Why your morning cup of coffee might be getting more expensive

 
Peter Spence
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Expect to pay a little more for your caffeine buzz in coming months.

Coffee futures - the prices which traders have agreed to pay for beans in the future - have surged in price, and are at their highest level since February 2012.

That suggests that investors expect coffee prices to move higher still after a series of frothy months.

Futures have been rising throughout 2014, with Bank of America Merrill Lynch analysts naming coffee as its king of commodities for the first quarter of the year. The strong performance has been driven by a severe drought in Brazil - expected to hit coffee bean yields heavily.

While the price increases might already be starting to affect major wholesale vendors, you'll really see the changes feed through in the next couple of months as harvests begin, according to Thomas Pugh, a commodities economist at Capital Economics.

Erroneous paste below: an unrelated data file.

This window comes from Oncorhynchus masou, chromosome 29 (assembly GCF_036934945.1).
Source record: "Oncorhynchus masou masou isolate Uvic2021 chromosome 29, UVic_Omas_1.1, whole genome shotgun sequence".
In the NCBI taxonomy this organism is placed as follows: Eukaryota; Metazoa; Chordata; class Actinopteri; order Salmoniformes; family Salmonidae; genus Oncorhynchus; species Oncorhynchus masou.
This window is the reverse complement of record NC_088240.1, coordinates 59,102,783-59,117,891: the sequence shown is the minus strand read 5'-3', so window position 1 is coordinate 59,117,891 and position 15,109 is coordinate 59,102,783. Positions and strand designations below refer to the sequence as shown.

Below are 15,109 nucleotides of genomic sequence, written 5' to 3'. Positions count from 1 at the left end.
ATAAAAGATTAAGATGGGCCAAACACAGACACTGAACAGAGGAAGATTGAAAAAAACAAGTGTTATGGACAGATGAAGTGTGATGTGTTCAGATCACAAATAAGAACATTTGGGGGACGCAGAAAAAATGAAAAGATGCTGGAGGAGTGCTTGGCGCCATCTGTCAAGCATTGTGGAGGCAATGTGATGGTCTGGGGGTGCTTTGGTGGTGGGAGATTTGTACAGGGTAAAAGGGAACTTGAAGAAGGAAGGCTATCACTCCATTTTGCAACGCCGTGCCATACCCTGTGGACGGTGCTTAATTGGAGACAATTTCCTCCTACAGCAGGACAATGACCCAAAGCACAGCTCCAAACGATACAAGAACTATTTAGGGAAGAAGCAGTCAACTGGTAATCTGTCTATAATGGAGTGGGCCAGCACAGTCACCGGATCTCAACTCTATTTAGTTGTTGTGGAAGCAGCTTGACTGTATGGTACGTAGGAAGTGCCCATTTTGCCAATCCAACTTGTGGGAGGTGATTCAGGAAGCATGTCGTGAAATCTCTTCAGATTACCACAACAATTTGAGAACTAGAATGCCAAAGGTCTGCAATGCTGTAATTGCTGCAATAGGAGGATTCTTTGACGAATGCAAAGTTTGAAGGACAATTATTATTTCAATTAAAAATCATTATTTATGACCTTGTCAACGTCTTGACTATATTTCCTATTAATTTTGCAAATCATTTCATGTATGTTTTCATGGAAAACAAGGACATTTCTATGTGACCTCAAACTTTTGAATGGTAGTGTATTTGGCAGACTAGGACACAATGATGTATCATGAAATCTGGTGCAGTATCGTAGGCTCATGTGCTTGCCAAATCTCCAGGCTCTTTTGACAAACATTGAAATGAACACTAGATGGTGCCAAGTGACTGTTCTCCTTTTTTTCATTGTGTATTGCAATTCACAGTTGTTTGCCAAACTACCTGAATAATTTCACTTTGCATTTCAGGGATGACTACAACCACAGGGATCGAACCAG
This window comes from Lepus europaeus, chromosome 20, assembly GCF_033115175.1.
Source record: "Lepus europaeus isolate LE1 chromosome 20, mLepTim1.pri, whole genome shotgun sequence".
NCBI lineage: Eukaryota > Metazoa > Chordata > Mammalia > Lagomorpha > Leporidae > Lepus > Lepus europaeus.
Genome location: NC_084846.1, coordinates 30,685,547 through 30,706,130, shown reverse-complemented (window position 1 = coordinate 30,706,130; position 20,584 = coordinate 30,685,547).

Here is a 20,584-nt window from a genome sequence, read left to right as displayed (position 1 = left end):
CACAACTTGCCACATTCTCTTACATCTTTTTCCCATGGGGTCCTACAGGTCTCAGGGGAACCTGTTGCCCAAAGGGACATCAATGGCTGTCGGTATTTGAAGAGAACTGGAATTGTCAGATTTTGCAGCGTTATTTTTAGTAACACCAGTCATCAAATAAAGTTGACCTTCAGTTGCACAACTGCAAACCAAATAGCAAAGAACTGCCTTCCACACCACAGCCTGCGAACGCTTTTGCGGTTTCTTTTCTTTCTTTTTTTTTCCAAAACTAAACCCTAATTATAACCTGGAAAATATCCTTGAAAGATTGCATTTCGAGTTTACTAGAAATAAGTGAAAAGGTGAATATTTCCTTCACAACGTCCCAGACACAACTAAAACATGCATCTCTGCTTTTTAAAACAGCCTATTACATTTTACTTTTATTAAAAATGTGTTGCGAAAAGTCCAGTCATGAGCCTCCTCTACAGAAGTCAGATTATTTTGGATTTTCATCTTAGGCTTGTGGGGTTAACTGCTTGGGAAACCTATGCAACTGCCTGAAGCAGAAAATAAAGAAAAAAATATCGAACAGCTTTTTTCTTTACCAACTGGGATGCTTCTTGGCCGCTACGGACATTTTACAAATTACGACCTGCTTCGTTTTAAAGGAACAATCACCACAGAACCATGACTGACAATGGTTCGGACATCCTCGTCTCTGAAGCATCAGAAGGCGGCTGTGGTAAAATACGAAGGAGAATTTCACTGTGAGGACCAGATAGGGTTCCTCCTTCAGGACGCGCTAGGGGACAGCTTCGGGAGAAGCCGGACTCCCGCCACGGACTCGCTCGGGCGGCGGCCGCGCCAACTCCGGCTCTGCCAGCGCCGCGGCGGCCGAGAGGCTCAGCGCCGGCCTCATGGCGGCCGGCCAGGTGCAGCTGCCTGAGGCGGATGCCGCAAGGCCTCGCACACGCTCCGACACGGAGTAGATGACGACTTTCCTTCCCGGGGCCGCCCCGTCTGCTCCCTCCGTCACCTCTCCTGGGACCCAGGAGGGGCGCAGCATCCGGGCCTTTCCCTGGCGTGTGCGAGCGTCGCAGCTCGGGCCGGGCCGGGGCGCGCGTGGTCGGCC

Pugh says that while futures had a volatile month in March, we won't know how bad the damage is until crops are gathered. Until then, it's "all a bit up in the air." And things might not be as bad as futures prices imply.

While futures have risen much higher, they're also just a fraction of the overall market. A lot of the major coffee roasters will have existing contracts at a specified hedged price - so won't be affected by these increases.

Investors may also have overreacted to reports of drought, and bid up prices too far, says Pugh. We'll have to wait for the harvest to find out.

Source: Capital Economics